Judge reaffirms agents’ right to create listing floor plans
Two cases that attracted national attention move toward a quiet conclusion, with a judge ruling that floor plans aren’t the same as building designs.
Floor plans in real estate listings are "fair use" and do not violate an architect's copyright, a Federal Court has ruled.
US District Court Judge Brian Wimes issued his second summary judgment in favor of the real estate brokerages in late September, after an appeals court rejected his original reasoning in the case.
What's the case about? Actually there are two separate and nearly identical cases. Designworks Homes, a custom home design firm owned by Charles James, sued two Missouri real estate firms for copyright infringement in 2018.
James claimed that real estate listings for the resale of two homes he designed violated his copyright. Designworks designed and constructed a home using a specific feature described as a "triangular atrium design with stairs" in 1996. The company used the design in at least four other homes.
What role did real estate agents play? When the owners of two of the Designworks homes put them on the market, their respective real estate agents took interior measurements and used them to create a floor plan with the listing.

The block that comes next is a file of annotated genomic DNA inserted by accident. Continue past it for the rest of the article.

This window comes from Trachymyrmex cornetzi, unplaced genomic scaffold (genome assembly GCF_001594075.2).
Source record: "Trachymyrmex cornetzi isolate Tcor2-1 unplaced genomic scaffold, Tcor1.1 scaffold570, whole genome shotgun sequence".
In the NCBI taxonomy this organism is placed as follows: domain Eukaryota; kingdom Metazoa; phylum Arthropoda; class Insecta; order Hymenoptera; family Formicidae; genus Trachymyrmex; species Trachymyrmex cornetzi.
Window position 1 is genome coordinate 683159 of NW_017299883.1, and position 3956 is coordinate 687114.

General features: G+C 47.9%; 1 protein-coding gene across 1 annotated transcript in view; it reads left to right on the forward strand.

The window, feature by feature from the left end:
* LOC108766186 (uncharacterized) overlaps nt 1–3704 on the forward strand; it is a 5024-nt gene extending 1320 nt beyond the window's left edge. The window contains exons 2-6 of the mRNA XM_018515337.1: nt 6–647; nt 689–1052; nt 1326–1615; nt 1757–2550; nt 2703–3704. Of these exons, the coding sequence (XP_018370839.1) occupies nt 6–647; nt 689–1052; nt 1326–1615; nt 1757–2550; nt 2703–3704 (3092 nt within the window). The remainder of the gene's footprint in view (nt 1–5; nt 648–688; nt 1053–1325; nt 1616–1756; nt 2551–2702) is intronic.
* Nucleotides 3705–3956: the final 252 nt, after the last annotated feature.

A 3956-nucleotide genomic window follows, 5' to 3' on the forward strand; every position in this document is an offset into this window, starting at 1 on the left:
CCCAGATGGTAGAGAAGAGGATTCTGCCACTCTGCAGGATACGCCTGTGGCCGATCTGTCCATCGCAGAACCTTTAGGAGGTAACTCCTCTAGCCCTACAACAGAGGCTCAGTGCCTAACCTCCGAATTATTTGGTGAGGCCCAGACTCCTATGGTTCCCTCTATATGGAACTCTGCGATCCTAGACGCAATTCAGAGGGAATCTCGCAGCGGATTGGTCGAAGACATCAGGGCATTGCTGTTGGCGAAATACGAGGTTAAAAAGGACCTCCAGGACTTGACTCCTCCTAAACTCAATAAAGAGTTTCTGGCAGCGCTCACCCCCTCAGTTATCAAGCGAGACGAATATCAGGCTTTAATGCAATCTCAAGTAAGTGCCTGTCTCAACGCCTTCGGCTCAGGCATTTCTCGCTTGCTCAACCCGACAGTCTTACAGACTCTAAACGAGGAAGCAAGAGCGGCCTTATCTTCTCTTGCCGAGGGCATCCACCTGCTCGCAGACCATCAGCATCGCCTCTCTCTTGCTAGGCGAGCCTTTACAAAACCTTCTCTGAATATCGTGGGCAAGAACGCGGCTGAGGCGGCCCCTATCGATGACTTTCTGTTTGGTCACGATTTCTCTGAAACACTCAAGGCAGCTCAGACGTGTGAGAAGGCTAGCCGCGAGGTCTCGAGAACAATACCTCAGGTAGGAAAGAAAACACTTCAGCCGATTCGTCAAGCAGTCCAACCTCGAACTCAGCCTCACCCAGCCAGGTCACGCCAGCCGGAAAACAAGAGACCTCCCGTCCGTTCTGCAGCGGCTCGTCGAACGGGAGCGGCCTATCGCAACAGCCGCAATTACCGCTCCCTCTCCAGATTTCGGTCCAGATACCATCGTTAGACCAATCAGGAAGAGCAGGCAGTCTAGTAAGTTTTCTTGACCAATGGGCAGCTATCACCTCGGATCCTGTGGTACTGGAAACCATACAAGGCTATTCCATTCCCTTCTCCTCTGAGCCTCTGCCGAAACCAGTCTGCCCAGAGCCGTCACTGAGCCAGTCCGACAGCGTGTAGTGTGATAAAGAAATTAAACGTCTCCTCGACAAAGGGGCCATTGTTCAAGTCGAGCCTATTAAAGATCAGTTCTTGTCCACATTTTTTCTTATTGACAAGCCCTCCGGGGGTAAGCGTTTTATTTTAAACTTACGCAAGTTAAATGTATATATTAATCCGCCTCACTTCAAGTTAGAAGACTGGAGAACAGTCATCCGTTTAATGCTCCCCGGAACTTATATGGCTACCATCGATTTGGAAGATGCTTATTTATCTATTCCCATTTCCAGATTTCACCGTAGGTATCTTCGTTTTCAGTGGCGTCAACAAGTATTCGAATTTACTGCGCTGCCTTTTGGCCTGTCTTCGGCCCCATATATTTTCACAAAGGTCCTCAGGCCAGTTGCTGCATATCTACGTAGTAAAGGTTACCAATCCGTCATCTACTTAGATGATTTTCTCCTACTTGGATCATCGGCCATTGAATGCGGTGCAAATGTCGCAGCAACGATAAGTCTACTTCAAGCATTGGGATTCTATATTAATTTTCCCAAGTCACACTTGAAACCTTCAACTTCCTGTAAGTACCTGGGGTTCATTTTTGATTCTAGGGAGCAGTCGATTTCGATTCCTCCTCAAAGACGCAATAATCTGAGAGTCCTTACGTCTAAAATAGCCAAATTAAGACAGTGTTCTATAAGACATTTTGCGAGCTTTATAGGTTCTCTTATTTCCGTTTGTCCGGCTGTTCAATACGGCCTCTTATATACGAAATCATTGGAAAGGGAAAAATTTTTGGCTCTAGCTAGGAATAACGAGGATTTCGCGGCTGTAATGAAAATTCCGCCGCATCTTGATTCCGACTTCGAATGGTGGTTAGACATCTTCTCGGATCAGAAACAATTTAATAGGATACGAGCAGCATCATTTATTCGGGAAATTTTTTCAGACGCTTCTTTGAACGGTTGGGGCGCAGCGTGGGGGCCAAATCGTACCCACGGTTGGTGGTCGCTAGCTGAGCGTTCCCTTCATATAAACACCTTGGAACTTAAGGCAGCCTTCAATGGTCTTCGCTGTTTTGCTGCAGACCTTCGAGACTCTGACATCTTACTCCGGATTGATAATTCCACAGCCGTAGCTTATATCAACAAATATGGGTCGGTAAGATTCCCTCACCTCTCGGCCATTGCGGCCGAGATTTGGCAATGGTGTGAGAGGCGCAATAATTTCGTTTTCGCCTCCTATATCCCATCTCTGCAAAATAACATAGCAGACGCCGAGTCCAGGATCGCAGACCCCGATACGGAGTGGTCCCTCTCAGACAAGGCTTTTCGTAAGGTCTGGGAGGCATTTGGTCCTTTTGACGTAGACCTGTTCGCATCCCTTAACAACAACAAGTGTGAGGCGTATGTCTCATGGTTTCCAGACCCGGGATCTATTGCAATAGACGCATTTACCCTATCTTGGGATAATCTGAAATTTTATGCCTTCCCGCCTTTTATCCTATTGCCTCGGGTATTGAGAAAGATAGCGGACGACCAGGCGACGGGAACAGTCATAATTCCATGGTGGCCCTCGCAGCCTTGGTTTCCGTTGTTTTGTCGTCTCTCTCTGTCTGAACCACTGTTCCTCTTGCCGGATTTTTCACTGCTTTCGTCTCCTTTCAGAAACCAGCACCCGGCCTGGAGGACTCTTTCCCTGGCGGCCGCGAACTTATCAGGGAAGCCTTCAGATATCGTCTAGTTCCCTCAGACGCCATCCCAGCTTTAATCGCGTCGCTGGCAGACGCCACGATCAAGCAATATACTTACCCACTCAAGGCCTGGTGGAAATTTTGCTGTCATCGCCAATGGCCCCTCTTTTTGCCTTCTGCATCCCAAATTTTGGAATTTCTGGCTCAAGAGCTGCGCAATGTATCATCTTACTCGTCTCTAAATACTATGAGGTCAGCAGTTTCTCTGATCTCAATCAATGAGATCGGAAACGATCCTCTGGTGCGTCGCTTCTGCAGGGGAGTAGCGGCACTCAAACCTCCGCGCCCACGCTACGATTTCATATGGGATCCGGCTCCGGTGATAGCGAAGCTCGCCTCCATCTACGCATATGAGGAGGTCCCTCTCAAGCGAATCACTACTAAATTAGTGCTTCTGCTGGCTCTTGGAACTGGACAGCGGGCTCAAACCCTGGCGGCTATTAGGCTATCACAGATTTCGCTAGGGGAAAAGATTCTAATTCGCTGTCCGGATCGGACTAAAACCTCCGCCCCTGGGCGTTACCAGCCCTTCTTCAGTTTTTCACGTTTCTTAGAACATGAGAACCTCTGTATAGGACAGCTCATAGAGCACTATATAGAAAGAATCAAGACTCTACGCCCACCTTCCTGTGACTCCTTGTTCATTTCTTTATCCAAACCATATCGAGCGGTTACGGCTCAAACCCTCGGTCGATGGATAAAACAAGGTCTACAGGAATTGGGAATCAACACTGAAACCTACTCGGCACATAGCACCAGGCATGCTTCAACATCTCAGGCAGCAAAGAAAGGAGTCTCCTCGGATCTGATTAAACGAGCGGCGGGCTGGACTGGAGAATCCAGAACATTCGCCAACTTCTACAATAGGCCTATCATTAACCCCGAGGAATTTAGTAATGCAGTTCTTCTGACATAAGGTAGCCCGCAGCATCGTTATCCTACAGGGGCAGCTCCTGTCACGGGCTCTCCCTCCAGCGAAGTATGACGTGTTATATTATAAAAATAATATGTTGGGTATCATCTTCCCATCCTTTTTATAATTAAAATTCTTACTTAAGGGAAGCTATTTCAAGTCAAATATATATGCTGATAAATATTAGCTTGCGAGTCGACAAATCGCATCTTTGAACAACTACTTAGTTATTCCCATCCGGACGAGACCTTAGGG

Originally, Wimes ruled that the floor plans fell under an exception for architectural copyright that allows for pictures and drawings of buildings that are in public view. The 8th Circuit Court of Appeals rejected that, but left the door open to a different approach.
Enter "fair use." Wimes ruled that floor plans in a real estate listing constitute fair use of a home design because they aren't building plans, which can be copyrighted. Even if listings floor plans provide measured dimensions, they can't be used to "replicate the Design embodied in the structure."
Why does it matter? When it first emerged, the issue was seen as problematic for consumers and agents alike. The National Association of Realtors filed a brief with the Supreme Court, saying that if floor plans infringe on copyright, it "puts countless consumers at risk of costly, burdensome litigation for making a floor plan of their own home" and "threatens a critical tool of transparency for potential home buyers." (The Supreme Court declined to address the topic.)
Standard components of a home — kitchen, living room, window, doors etc. — aren't protected by copyright in any case, the judge noted in his September ruling, making the triangular atrium feature the only part of the design that was potentially at issue in this case.